People often ask how in the world I did college with the challenges I’ve faced, and a huge part of it was transferring those credits from community college, which meant I could take fewer classes at once at my university than the typical student. Also important was having supportive parents and friends who were there for me, and having professors who believed in me and worked with me in the tough times.
Another part was finding strategies that let me learn material quickly and spend minimal time studying—strategies that came from years of experience and experimentation to get around brain fog and other cognitive problems. Also critical was learning the fine art of giving professors exactly what they asked for on assignments and papers and nothing the slightest bit more.
There’s so much to say about how I did it that I’m writing a guidebook/memoir on doing college with chronic illness and disability, which covers everything I figured out, from studying through brain fog, to managing symptom flare-ups away from home, to having a social life with chronic illness, to not being “that roommate.”
If I keep writing at my current pace, my manuscript should be finished by this Christmas. (Some of this post may or may not have been lifted from it. 😁)
But there’s one big lesson I’ve learned the hard way: Don’t sacrifice your health in order to do an education in a certain way—and don’t sacrifice it in order to get straight A’s like I sometimes did. (As the saying goes, C’s and D’s make degrees!) It’s good to stay as engaged with life as possible while sick, but it’s not good to overdo it. I say all of this not as flippant platitudes, but as products of a lot of self-reflection and my recent decision:
I’ve dropped out of grad school.
Just like watching the bus leave without me on my first day of homeschool, it’s an unnerving feeling seeing all my friends posting back-to-school pictures on social media right now.There are moments when I wonder if I’ve made a mistake, and moments when I chide myself for leaving without at least the master’s degree to show.
But what good is a degree if pursuing it will make you too sick to use it?
PANS mostly seems like a thing of the past by now, but unfortunately, this summer, I relapsed terribly with my ME/CFS (or is it Lyme?). My doctors said if I tried to push through another year of school right now, I’d prolong my recovery, if not get permanently worse. I’ve improved an unbelievable amount from a month ago, but it’s not worth risking my entire future just to finish my degree “on-time.”
To be honest, I’m so incredibly relieved and maybe even happy about my decision to take some time off from grad school. I hope all of you can give yourselves permission to do what’s best for your health this school year.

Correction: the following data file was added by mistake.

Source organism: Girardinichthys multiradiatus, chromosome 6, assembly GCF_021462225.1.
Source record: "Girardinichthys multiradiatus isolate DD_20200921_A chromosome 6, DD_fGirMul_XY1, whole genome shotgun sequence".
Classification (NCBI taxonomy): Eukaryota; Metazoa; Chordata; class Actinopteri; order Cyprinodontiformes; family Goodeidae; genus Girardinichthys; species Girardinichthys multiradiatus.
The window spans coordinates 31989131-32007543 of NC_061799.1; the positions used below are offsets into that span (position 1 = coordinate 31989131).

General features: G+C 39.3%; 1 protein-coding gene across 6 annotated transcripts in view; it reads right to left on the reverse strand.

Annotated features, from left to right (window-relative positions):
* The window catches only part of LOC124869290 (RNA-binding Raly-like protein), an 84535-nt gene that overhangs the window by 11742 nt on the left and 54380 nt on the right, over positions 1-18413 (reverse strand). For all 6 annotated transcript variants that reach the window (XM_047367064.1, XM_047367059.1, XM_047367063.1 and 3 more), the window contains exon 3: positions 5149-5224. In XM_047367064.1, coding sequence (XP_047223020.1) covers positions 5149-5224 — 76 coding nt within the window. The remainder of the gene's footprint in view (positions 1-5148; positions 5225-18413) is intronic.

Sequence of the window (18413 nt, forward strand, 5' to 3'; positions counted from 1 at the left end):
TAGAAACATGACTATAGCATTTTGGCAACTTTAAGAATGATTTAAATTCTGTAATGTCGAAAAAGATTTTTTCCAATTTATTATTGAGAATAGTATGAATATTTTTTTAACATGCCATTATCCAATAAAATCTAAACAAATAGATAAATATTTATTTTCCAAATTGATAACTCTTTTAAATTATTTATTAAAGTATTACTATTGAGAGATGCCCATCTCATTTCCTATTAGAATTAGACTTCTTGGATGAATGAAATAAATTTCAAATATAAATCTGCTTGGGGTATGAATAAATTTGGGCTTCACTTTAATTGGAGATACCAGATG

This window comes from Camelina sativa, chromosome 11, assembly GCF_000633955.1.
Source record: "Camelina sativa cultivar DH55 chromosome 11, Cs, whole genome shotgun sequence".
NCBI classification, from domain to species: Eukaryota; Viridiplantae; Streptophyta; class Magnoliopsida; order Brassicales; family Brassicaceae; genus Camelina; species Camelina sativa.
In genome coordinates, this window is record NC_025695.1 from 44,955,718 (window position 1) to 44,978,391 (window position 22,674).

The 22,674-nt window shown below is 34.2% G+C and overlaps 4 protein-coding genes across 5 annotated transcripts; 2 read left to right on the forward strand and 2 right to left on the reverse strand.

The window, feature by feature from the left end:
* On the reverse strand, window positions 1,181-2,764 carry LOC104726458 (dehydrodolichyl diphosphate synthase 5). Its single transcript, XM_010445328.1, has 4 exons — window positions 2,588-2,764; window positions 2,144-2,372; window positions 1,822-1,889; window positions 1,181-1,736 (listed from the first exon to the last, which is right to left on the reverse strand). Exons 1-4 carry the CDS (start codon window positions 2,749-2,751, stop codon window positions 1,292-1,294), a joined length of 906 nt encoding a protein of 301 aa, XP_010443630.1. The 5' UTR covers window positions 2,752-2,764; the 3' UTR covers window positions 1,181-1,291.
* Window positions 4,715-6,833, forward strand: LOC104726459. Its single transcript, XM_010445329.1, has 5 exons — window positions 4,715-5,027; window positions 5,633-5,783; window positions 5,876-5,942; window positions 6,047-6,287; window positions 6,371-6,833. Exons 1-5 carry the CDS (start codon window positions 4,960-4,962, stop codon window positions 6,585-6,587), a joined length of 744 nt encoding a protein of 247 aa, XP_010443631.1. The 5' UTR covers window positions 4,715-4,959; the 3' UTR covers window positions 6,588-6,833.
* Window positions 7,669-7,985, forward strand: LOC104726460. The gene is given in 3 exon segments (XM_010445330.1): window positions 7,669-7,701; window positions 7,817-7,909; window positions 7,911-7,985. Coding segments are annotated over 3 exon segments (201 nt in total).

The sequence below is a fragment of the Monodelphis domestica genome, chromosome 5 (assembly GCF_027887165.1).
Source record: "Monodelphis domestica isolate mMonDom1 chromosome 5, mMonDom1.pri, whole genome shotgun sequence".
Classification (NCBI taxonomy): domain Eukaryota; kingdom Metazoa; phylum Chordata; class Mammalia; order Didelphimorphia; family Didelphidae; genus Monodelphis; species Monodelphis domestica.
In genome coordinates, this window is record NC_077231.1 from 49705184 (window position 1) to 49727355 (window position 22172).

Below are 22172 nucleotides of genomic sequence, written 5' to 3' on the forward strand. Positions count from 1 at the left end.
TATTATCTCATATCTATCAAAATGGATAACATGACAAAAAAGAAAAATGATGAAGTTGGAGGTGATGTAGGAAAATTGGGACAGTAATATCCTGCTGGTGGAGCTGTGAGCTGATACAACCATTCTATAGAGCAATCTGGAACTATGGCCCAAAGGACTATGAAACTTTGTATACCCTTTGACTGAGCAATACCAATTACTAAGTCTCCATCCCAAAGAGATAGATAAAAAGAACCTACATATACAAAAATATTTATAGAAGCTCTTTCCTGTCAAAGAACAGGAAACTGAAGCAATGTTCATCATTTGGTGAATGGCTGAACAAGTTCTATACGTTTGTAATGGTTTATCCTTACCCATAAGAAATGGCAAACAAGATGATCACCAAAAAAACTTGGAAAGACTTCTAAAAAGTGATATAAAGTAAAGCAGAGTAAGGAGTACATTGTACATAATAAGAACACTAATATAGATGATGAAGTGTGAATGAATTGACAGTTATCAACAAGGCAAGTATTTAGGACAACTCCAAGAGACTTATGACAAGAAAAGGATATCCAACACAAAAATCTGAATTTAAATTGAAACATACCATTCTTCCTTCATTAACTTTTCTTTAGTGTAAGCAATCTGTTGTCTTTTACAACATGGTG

As it is, my college degree has helped me obtain a remote job in my field, so master’s degree or no master’s, I consider where I am a victory—while in the thick of PANS and my various psychiatric issues, it wasn’t always clear something like this would be possible. I plan to resume grad school when I get a little stronger, but just like middle school, high school, and college, it’s going to be on my own timetable in my own way. No one will care if I finish this degree a year or two later because I got sick.
So readers, I hope that by sharing about my unconventional educational journey, any one of you in similar circumstances will realize there’s no shame in doing school in your own way at your own pace. Lots of people (not just people with illnesses or disabilities) are up against various obstacles that impact their education—we’re far from the only ones who have to take our time or forge our own paths to reach our destinations.
So to anyone feeling bad about taking a break from school or doing it differently from others, you are not a failure.You are not broken.You are not incapable.You are wise and brave for putting your wellbeing above others’ expectations.
“Choose one,” the masked man growled as I stood in the doorway, frozen in fear.“It’s either the painting or the pearls.”
I tried to get the words out, but the mere sight of the crowbar in his hands and the open window had already stolen my voice.I reached for my purse to find my phone, not daring to lose eye contact, but before I could call 911, he whisked out a lighter from his back pocket.
“You have five seconds to pick one or I’ll burn the whole place down instead.”